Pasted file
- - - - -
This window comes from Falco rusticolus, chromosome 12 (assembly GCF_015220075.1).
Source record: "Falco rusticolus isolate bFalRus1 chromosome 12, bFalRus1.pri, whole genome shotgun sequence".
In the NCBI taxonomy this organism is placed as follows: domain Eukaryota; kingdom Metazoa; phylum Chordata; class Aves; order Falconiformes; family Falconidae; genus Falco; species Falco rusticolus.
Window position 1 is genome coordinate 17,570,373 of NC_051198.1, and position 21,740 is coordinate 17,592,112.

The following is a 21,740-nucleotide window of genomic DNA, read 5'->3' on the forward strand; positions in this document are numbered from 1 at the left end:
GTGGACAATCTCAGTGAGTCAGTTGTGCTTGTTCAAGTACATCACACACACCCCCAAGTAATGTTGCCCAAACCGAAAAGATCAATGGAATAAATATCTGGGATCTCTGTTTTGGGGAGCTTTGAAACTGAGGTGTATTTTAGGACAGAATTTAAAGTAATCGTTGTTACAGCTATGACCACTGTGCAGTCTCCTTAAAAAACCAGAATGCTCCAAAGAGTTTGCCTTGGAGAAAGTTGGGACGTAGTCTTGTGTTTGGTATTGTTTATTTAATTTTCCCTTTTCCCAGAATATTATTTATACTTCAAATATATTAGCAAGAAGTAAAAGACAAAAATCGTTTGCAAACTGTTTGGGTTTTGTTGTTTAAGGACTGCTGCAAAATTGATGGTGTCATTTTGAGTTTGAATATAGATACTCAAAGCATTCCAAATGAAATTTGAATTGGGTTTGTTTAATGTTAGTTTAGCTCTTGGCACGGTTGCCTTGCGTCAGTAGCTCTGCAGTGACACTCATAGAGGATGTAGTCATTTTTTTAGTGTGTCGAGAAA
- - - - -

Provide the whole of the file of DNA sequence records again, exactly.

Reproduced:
This window comes from Falco rusticolus, chromosome 12 (assembly GCF_015220075.1).
Source record: "Falco rusticolus isolate bFalRus1 chromosome 12, bFalRus1.pri, whole genome shotgun sequence".
In the NCBI taxonomy this organism is placed as follows: domain Eukaryota; kingdom Metazoa; phylum Chordata; class Aves; order Falconiformes; family Falconidae; genus Falco; species Falco rusticolus.
Window position 1 is genome coordinate 17,570,373 of NC_051198.1, and position 21,740 is coordinate 17,592,112.

The following is a 21,740-nucleotide window of genomic DNA, read 5'->3' on the forward strand; positions in this document are numbered from 1 at the left end:
GTGGACAATCTCAGTGAGTCAGTTGTGCTTGTTCAAGTACATCACACACACCCCCAAGTAATGTTGCCCAAACCGAAAAGATCAATGGAATAAATATCTGGGATCTCTGTTTTGGGGAGCTTTGAAACTGAGGTGTATTTTAGGACAGAATTTAAAGTAATCGTTGTTACAGCTATGACCACTGTGCAGTCTCCTTAAAAAACCAGAATGCTCCAAAGAGTTTGCCTTGGAGAAAGTTGGGACGTAGTCTTGTGTTTGGTATTGTTTATTTAATTTTCCCTTTTCCCAGAATATTATTTATACTTCAAATATATTAGCAAGAAGTAAAAGACAAAAATCGTTTGCAAACTGTTTGGGTTTTGTTGTTTAAGGACTGCTGCAAAATTGATGGTGTCATTTTGAGTTTGAATATAGATACTCAAAGCATTCCAAATGAAATTTGAATTGGGTTTGTTTAATGTTAGTTTAGCTCTTGGCACGGTTGCCTTGCGTCAGTAGCTCTGCAGTGACACTCATAGAGGATGTAGTCATTTTTTTAGTGTGTCGAGAAA